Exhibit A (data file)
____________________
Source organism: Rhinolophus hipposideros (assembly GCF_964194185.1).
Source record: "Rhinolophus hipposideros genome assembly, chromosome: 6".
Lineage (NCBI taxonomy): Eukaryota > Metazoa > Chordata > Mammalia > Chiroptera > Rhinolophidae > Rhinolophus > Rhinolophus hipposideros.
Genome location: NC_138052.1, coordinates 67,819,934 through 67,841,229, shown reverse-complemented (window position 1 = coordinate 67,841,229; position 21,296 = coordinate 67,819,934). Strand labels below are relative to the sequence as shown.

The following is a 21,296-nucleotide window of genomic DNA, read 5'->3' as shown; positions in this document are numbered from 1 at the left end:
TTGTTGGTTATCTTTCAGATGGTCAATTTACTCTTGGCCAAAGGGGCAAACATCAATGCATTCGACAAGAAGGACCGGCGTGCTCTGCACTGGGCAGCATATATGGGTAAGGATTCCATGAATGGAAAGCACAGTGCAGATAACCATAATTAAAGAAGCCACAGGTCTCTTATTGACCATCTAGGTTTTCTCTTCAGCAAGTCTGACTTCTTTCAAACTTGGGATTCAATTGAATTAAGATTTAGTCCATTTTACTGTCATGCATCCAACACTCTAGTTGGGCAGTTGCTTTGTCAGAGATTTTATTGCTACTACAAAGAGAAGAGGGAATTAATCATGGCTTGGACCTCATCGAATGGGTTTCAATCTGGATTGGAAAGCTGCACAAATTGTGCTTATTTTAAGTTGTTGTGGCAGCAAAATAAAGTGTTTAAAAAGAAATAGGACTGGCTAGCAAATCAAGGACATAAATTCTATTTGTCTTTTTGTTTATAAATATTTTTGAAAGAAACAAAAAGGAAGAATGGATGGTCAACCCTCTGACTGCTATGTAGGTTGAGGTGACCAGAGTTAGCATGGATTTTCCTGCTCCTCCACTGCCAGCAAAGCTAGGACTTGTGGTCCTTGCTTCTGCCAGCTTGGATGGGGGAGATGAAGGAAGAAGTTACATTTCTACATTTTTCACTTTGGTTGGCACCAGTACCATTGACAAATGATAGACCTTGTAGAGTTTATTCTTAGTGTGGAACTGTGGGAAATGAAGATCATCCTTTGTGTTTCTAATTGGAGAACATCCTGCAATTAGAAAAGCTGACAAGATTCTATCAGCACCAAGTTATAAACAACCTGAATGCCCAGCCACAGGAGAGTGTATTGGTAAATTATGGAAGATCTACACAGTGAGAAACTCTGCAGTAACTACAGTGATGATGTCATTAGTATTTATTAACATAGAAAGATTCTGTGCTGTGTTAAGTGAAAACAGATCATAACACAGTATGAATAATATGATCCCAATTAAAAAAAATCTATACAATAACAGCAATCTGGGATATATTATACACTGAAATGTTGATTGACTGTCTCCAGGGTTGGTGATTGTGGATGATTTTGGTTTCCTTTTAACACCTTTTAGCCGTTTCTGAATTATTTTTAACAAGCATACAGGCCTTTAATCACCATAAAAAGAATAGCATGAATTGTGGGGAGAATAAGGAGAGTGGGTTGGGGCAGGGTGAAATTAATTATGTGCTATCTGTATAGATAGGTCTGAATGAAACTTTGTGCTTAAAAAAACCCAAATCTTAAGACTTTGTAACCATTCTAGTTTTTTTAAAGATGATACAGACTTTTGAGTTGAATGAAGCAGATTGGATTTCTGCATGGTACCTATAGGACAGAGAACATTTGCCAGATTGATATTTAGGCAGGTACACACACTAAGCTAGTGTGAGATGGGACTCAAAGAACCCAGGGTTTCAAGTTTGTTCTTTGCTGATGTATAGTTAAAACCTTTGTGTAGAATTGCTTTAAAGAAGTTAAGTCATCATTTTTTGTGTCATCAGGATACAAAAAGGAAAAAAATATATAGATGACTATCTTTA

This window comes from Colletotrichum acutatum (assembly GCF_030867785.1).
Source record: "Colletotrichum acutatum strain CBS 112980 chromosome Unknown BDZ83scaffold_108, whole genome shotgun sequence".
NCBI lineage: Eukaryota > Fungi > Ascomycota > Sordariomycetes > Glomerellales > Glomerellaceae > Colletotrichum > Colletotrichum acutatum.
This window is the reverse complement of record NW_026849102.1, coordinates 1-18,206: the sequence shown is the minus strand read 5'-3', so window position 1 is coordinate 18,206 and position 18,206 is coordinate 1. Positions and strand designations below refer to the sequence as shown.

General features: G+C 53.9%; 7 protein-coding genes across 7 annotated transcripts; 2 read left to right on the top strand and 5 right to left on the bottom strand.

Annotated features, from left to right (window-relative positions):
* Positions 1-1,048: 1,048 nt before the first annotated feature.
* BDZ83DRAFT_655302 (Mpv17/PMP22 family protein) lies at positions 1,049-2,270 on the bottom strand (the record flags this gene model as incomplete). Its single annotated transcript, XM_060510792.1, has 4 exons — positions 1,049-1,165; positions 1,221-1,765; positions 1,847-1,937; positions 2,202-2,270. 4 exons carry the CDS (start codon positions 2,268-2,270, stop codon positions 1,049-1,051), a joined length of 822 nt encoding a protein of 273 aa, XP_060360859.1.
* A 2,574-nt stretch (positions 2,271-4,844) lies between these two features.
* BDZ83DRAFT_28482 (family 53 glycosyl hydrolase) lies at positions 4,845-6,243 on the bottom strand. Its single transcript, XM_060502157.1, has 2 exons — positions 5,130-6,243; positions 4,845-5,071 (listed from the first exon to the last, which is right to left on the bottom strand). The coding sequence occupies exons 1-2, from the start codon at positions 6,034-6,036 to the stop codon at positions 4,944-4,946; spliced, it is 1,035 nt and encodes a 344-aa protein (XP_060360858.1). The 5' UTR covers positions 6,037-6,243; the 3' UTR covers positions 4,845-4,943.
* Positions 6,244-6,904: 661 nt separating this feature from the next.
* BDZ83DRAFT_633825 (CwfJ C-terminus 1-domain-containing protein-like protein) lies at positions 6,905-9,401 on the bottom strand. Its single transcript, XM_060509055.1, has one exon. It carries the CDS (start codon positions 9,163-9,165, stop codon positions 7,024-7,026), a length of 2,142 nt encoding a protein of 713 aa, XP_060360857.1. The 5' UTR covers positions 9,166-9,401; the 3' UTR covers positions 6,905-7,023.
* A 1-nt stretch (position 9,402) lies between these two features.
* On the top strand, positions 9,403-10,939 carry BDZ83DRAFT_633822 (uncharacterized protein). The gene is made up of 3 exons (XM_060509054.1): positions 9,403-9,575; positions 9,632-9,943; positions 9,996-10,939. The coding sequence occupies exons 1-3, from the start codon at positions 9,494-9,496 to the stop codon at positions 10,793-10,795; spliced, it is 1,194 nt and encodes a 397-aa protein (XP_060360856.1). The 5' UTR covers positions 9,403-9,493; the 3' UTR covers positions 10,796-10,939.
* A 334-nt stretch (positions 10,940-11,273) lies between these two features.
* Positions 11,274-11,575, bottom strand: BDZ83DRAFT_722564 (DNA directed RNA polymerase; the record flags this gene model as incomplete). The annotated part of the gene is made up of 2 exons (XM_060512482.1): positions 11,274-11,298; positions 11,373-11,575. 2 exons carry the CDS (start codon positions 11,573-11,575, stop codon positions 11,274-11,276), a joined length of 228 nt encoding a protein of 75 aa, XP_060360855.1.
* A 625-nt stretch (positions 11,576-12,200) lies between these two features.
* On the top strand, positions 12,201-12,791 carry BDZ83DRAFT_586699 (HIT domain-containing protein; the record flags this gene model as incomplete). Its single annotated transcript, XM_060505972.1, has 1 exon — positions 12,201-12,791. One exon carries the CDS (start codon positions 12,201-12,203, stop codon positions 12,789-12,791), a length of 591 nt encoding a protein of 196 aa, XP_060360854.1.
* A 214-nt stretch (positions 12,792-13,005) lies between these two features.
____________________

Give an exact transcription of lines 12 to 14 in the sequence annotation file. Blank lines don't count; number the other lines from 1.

Annotated features, from left to right (window-relative positions):
* Positions 1-1,048: 1,048 nt before the first annotated feature.
* BDZ83DRAFT_655302 (Mpv17/PMP22 family protein) lies at positions 1,049-2,270 on the bottom strand (the record flags this gene model as incomplete). Its single annotated transcript, XM_060510792.1, has 4 exons — positions 1,049-1,165; positions 1,221-1,765; positions 1,847-1,937; positions 2,202-2,270. 4 exons carry the CDS (start codon positions 2,268-2,270, stop codon positions 1,049-1,051), a joined length of 822 nt encoding a protein of 273 aa, XP_060360859.1.